In nature, microbes face a spectacular array of stimuli that challenge their survival. Collectively, these stimuli exert a strong selective pressure for th evolution of sophisticated, rapid-response mechanisms that can efficiently maintain homeostasis through the modulation of functions of diverse biomolecules. Not surprisingly, biologists are interested in understanding how these mechanisms work, how they are regulated, and how they are integrated into the cellular regulatory circuits. The PI's laboratory studies the control of protein function by chemical modifications, with an emphasis on reversible lysine acylation (RLA). Ten years ago, the PI's group reported the first evidence of RLA in prokaryotes, a discovery that elicited a great deal of interest. In a short period of time, RLA has emerged as a posttranslational modification that rivals phosphorylation in terms of its breadth and impact on the dynamics of the complex metabolic network of the cell. In recent years, the PI's group has reported the impact of RLA on central cellular processes such as cell motility, gene expression, carbon metabolism, energy and coenzyme A homeostasis. The PI's laboratory studies the control of protein function by RLA. The long-term goal of the work supported by grant R01-GM062203 is to understand the contributions of RLA to cell function. The PI's group will continue to apply comprehensive genetic, molecular biological, biochemical, structural, and system-wide approaches to answer fundamental questions regarding the mechanism of RLA function. Work proposed herein seeks to: i) learn the molecular details of how acetyltransferases recognize their protein substrates;ii) gain insights into the mechanism of acetyltransferase function;iii) gain a better understanding of how proteins evolve to escape RLA control;and iv) define the regulatory circuit that integrates RLA into the complex metabolic network of the cell.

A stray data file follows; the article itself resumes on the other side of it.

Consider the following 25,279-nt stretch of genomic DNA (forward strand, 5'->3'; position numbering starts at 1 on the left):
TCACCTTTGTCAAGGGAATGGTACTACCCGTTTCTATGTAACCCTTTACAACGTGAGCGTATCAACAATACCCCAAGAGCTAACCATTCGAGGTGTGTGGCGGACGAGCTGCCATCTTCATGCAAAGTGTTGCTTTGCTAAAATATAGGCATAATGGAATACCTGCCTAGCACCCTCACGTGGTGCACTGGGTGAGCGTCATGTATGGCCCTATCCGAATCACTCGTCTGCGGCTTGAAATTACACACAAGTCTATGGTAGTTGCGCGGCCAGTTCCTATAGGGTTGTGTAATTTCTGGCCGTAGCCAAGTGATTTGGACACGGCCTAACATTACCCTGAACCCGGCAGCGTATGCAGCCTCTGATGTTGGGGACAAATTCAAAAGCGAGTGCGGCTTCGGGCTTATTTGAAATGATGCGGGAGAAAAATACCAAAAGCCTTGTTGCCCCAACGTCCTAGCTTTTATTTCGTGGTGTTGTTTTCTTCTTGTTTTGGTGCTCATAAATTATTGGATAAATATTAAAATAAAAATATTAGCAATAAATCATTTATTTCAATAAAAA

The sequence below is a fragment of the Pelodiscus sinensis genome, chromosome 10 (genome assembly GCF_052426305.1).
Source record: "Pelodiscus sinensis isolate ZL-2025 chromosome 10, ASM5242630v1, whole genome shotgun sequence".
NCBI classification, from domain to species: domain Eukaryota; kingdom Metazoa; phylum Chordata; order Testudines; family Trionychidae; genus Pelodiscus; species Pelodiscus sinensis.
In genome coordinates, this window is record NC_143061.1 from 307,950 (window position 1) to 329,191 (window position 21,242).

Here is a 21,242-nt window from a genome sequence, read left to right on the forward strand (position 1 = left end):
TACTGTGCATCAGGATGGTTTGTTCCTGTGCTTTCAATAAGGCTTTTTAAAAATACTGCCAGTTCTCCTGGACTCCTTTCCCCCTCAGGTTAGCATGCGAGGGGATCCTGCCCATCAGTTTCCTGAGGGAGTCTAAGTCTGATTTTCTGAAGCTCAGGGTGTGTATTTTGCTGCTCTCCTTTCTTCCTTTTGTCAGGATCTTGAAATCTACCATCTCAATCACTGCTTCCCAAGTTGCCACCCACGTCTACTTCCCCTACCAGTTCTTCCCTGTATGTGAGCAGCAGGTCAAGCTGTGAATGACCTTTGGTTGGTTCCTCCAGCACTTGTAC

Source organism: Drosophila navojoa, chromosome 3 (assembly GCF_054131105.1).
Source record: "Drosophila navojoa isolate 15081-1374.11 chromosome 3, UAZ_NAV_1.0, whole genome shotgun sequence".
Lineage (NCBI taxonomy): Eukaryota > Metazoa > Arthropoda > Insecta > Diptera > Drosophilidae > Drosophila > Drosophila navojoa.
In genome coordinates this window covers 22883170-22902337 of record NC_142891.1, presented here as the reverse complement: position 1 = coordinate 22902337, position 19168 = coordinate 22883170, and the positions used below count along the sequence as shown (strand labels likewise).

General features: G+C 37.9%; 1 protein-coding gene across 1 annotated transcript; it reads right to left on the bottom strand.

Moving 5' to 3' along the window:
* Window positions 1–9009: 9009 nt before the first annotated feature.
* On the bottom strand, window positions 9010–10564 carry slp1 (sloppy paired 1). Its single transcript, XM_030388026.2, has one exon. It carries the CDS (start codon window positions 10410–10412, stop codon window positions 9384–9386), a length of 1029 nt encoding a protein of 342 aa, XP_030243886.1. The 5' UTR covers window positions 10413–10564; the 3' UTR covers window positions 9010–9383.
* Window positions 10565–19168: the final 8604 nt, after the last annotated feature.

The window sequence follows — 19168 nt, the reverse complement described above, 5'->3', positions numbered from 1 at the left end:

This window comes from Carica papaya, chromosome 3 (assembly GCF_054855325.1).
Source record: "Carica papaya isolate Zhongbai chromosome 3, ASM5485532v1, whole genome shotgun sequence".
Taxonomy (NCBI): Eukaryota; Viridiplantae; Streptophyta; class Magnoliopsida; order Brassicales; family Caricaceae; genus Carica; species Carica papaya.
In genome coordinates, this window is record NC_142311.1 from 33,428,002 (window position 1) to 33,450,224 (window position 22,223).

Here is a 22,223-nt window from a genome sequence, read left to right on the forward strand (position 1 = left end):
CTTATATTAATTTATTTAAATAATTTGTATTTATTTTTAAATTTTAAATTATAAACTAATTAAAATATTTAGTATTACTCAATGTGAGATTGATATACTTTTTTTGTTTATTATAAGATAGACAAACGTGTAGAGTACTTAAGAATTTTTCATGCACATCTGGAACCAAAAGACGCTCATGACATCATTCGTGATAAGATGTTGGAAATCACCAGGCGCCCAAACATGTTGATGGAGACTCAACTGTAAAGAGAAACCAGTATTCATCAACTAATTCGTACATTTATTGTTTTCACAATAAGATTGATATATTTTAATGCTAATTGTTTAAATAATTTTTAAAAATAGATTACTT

Public Health Relevance

Reversible lysine acetylation (RLA) is a regulatory mechanism for the control of protein function that offers unique opportunities for improving human health and biotechnology. Our understanding of how RLA works, how it is regulated and integrated into the metabolic network, is very limited. The proposed work will fill gaps of basic knowledge about the system in these areas.

National Institute of Health (NIH)
National Institute of General Medical Sciences (NIGMS)
Research Project (R01)
Project #
Application #
Study Section
Prokaryotic Cell and Molecular Biology Study Section (PCMB)
Program Officer
Gerratana, Barbara
Project Start
Project End
Budget Start
Budget End
Support Year
Fiscal Year
Total Cost
Indirect Cost
University of Georgia
Schools of Arts and Sciences
United States
Zip Code
Rocco, Christopher J; Wetterhorn, Karl M; Garvey, Graeme S et al. (2017) The PrpF protein of Shewanella oneidensis MR-1 catalyzes the isomerization of 2-methyl-cis-aconitate during the catabolism of propionate via the AcnD-dependent 2-methylcitric acid cycle. PLoS One 12:e0188130
VanDrisse, Chelsey M; Escalante-Semerena, Jorge C (2017) In Streptomyces lividans, acetyl-CoA synthetase activity is controlled by O-serine and N? -lysine acetylation. Mol Microbiol :
Burckhardt, Rachel M; Escalante-Semerena, Jorge C (2017) In Bacillus subtilis, the SatA (Formerly YyaR) Acetyltransferase Detoxifies Streptothricin via Lysine Acetylation. Appl Environ Microbiol 83:
VanDrisse, C M; Escalante-Semerena, J C (2016) New high-cloning-efficiency vectors for complementation studies and recombinant protein overproduction in Escherichia coli and Salmonella enterica. Plasmid 86:1-6
VanDrisse, Chelsey M; Hentchel, Kristy L; Escalante-Semerena, Jorge C (2016) Phosphinothricin Acetyltransferases Identified Using In Vivo, In Vitro, and Bioinformatic Analyses. Appl Environ Microbiol 82:7041-7051
Hentchel, Kristy L; Thao, Sandy; Intile, Peter J et al. (2015) Deciphering the Regulatory Circuitry That Controls Reversible Lysine Acetylation in Salmonella enterica. MBio 6:e00891
Stuecker, Tara N; Bramhacharya, Shanti; Hodge-Hanson, Kelsey M et al. (2015) Phylogenetic and amino acid conservation analyses of bacterial L-aspartate-?-decarboxylase and of its zymogen-maturation protein reveal a putative interaction domain. BMC Res Notes 8:354
Hentchel, Kristy L; Escalante-Semerena, Jorge C (2015) In Salmonella enterica, the Gcn5-related acetyltransferase MddA (formerly YncA) acetylates methionine sulfoximine and methionine sulfone, blocking their toxic effects. J Bacteriol 197:314-25
Hentchel, Kristy L; Escalante-Semerena, Jorge C (2015) Complex regulation of the sirtuin-dependent reversible lysine acetylation system of Salmonella enterica. Microb Cell 2:451-453
Mitchell, Carter A; Tucker, Alex C; Escalante-Semerena, Jorge C et al. (2015) The structure of S. lividans acetoacetyl-CoA synthetase shows a novel interaction between the C-terminal extension and the N-terminal domain. Proteins 83:575-81

Showing the most recent 10 out of 57 publications